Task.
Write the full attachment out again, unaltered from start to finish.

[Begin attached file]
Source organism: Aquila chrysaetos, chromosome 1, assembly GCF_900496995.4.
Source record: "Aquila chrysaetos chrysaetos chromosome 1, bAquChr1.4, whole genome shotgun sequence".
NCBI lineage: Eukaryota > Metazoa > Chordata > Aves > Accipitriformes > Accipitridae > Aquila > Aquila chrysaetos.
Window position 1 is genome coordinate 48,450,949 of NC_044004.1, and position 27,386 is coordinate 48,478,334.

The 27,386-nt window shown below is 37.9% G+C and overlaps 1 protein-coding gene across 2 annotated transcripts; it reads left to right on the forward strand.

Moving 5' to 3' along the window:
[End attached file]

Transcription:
Source organism: Aquila chrysaetos, chromosome 1, assembly GCF_900496995.4.
Source record: "Aquila chrysaetos chrysaetos chromosome 1, bAquChr1.4, whole genome shotgun sequence".
NCBI lineage: Eukaryota > Metazoa > Chordata > Aves > Accipitriformes > Accipitridae > Aquila > Aquila chrysaetos.
Window position 1 is genome coordinate 48,450,949 of NC_044004.1, and position 27,386 is coordinate 48,478,334.

The 27,386-nt window shown below is 37.9% G+C and overlaps 1 protein-coding gene across 2 annotated transcripts; it reads left to right on the forward strand.

Moving 5' to 3' along the window: